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BMC Med Inform Decis Mak. 2011 Jun 1;11:38. doi: 10.1186/1472-6947-11-38.

Prediction models for short children born small for gestational age (SGA) covering the total growth phase. Analyses based on data from KIGS (Pfizer International Growth Database).

Author information

  • 1Paediatric Endocrinology Section, Children's Hospital, University of Tuebingen, D-72076 Tuebingen, Germany. Michael.Ranke@med.uni-tuebingen.de

Abstract

BACKGROUND:

Mathematical models can be developed to predict growth in short children treated with growth hormone (GH). These models can serve to optimize and individualize treatment in terms of height outcomes and costs. The aims of this study were to compile existing prediction models for short children born SGA (SGA), to develop new models and to validate the algorithms.

METHODS:

Existing models to predict height velocity (HV) for the first two and the fourth prepubertal years and during total pubertal growth (TPG) on GH were applied to SGA children from the KIGS (Pfizer International Growth Database)--1st year: N = 2340; 2nd year: N = 1358; 4th year: N = 182; TPG: N = 59. A new prediction model was developed for the 3rd prepubertal year based upon 317 children by means of the all-possible regression approach, using Mallow's C(p) criterion.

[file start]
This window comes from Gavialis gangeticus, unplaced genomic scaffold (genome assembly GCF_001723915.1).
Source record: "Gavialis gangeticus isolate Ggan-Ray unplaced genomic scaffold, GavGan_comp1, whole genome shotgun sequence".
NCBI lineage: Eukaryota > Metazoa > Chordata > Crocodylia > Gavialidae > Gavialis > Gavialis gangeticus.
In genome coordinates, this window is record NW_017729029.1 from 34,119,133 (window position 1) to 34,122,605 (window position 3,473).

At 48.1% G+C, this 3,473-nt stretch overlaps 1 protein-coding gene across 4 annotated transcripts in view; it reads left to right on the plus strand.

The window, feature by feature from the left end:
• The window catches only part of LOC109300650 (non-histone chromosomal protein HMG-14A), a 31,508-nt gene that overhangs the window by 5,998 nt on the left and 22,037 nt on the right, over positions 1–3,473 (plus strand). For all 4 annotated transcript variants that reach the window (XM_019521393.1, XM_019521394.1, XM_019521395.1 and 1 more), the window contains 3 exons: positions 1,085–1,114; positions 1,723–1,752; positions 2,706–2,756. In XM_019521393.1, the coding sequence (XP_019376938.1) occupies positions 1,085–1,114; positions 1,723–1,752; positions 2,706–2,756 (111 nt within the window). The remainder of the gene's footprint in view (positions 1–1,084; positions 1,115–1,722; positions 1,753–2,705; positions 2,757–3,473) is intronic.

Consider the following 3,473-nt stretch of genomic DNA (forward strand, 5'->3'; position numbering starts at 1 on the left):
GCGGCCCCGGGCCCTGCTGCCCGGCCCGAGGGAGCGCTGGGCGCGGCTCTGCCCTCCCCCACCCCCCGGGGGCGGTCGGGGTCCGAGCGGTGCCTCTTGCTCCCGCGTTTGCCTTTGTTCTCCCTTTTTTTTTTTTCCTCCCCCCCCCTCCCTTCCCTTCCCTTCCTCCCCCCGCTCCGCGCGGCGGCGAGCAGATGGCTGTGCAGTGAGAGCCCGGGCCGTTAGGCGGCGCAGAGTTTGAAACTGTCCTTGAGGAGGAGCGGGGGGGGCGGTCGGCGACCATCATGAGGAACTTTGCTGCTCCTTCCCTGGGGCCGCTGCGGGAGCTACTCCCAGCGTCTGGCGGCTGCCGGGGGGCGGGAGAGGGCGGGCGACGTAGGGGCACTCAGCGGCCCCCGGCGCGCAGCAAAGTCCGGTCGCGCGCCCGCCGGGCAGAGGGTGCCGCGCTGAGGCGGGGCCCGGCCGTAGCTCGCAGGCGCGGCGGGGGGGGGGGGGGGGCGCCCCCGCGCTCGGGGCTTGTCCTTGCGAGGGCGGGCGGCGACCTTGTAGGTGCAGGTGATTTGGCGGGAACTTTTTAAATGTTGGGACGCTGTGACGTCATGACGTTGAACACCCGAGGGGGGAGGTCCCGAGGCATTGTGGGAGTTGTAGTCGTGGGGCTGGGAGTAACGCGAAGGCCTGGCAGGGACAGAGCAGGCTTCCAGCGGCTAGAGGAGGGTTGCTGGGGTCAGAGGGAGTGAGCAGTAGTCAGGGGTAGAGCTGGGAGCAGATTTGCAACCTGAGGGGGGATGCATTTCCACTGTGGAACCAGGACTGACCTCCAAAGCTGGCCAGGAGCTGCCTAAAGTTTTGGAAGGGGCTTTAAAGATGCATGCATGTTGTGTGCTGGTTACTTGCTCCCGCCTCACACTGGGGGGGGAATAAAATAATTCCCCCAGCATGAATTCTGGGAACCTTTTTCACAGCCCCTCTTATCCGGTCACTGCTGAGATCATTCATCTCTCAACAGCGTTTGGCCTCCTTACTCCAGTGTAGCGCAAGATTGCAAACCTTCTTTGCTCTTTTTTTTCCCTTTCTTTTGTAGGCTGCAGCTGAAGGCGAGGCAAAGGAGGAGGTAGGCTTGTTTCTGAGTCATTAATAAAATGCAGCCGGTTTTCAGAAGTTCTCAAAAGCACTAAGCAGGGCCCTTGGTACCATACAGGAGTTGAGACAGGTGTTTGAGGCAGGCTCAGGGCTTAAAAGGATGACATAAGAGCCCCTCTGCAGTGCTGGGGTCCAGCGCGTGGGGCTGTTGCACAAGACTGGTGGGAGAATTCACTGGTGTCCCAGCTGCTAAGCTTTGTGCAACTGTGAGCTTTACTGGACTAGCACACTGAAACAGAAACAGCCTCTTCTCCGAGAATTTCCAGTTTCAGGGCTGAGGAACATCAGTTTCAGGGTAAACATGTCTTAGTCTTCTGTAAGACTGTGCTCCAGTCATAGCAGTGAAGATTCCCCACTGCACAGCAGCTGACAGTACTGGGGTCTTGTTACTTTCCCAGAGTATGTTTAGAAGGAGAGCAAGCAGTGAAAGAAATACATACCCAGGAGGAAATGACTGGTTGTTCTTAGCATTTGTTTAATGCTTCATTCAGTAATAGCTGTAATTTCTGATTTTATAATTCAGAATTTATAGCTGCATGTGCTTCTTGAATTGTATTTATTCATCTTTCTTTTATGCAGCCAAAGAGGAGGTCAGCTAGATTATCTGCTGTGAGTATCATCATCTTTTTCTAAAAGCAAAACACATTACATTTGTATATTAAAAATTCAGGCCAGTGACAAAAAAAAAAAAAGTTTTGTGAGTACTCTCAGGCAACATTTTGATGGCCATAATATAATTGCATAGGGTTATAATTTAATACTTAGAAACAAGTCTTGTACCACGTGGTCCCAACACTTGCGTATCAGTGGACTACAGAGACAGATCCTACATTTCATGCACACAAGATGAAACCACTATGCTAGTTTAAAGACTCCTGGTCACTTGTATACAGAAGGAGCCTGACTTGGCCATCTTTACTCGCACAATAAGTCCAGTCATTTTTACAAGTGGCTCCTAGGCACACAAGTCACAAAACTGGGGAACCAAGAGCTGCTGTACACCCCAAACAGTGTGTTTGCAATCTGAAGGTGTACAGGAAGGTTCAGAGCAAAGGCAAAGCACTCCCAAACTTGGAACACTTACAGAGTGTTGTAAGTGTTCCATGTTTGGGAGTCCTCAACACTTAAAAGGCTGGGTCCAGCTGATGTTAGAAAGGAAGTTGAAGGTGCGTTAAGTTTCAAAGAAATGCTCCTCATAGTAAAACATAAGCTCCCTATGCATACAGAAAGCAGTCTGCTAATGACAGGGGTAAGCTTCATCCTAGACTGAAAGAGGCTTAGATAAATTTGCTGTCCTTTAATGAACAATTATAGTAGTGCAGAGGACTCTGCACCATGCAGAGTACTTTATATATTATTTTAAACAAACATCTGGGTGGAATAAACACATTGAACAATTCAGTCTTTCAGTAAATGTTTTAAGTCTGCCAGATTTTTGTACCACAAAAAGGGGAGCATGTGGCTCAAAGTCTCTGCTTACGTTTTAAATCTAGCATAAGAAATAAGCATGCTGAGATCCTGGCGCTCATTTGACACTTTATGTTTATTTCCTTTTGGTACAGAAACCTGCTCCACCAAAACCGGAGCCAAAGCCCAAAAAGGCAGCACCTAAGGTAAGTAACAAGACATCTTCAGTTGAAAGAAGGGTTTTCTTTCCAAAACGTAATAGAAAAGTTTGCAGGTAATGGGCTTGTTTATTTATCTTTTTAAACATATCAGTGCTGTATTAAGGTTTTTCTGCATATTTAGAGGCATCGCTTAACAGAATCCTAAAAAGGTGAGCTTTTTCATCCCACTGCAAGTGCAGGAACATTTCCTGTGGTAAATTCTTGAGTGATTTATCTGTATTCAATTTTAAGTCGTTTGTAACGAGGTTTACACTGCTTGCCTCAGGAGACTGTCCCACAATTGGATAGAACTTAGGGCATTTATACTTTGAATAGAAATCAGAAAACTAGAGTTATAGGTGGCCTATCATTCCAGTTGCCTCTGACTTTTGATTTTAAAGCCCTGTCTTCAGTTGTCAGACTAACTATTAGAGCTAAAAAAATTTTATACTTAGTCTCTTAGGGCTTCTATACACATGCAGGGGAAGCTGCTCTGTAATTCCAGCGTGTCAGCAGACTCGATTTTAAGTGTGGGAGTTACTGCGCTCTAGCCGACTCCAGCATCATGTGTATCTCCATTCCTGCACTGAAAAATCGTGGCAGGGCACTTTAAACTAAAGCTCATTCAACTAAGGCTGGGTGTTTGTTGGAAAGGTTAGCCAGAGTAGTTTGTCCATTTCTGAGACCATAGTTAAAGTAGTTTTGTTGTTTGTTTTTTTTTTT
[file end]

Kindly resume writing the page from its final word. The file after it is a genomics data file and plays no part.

RESULTS:

The comparison between the observed and predicted height velocity showed no significant difference when the existing prediction models were applied to new cohorts. A model for predicting HV during the 3rd year explained 33% of the variability with an error SD of 1.0 cm/year. The predictors were (in order of importance): HV previous year; chronological age; weight SDS; mid-parent height SDS and GH dose.

CONCLUSIONS:

Models to predict growth to GH from prepubertal years to adult height are available for short children born SGA. The models utilize easily accessible predictors and are accurate. The overall explained variability in SGA is relatively low, due to the heterogeneity of the disorder. The models can be used to provide patients with a realistic expectation of treatment, and may help to identify compliance problems or other underlying causes of treatment failure.

PMID:
21627853
[PubMed - indexed for MEDLINE]
PMCID:
PMC3125313
Free PMC Article

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